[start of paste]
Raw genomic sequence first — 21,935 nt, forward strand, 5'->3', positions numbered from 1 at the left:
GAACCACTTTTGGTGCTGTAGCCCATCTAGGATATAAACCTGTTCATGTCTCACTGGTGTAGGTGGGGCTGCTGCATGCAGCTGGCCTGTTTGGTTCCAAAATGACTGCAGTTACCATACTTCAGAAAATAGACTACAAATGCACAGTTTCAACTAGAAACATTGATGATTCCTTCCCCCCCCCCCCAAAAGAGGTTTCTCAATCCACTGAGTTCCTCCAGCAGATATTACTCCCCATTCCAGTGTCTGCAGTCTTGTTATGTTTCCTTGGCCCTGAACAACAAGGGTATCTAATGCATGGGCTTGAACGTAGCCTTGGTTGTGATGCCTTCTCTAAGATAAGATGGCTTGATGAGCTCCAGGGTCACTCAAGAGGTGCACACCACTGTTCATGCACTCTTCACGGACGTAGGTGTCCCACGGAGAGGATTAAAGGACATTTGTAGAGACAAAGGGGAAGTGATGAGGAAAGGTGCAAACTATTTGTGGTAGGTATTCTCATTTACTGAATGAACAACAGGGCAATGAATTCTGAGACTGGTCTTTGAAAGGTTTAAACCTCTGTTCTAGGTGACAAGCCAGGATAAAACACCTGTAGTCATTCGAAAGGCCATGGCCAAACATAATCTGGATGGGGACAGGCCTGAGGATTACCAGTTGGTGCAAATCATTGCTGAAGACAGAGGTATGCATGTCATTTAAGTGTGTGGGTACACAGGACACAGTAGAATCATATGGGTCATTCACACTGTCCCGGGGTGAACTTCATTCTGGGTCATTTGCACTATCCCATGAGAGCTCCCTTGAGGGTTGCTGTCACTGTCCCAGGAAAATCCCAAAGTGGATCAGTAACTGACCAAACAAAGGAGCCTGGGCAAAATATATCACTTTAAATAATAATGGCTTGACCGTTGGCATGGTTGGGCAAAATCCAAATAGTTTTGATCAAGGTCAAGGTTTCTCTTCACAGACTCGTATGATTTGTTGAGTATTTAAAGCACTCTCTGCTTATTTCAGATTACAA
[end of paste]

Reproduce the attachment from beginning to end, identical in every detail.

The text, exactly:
Raw genomic sequence first — 21,935 nt, forward strand, 5'->3', positions numbered from 1 at the left:
GAACCACTTTTGGTGCTGTAGCCCATCTAGGATATAAACCTGTTCATGTCTCACTGGTGTAGGTGGGGCTGCTGCATGCAGCTGGCCTGTTTGGTTCCAAAATGACTGCAGTTACCATACTTCAGAAAATAGACTACAAATGCACAGTTTCAACTAGAAACATTGATGATTCCTTCCCCCCCCCCCCAAAAGAGGTTTCTCAATCCACTGAGTTCCTCCAGCAGATATTACTCCCCATTCCAGTGTCTGCAGTCTTGTTATGTTTCCTTGGCCCTGAACAACAAGGGTATCTAATGCATGGGCTTGAACGTAGCCTTGGTTGTGATGCCTTCTCTAAGATAAGATGGCTTGATGAGCTCCAGGGTCACTCAAGAGGTGCACACCACTGTTCATGCACTCTTCACGGACGTAGGTGTCCCACGGAGAGGATTAAAGGACATTTGTAGAGACAAAGGGGAAGTGATGAGGAAAGGTGCAAACTATTTGTGGTAGGTATTCTCATTTACTGAATGAACAACAGGGCAATGAATTCTGAGACTGGTCTTTGAAAGGTTTAAACCTCTGTTCTAGGTGACAAGCCAGGATAAAACACCTGTAGTCATTCGAAAGGCCATGGCCAAACATAATCTGGATGGGGACAGGCCTGAGGATTACCAGTTGGTGCAAATCATTGCTGAAGACAGAGGTATGCATGTCATTTAAGTGTGTGGGTACACAGGACACAGTAGAATCATATGGGTCATTCACACTGTCCCGGGGTGAACTTCATTCTGGGTCATTTGCACTATCCCATGAGAGCTCCCTTGAGGGTTGCTGTCACTGTCCCAGGAAAATCCCAAAGTGGATCAGTAACTGACCAAACAAAGGAGCCTGGGCAAAATATATCACTTTAAATAATAATGGCTTGACCGTTGGCATGGTTGGGCAAAATCCAAATAGTTTTGATCAAGGTCAAGGTTTCTCTTCACAGACTCGTATGATTTGTTGAGTATTTAAAGCACTCTCTGCTTATTTCAGATTACAA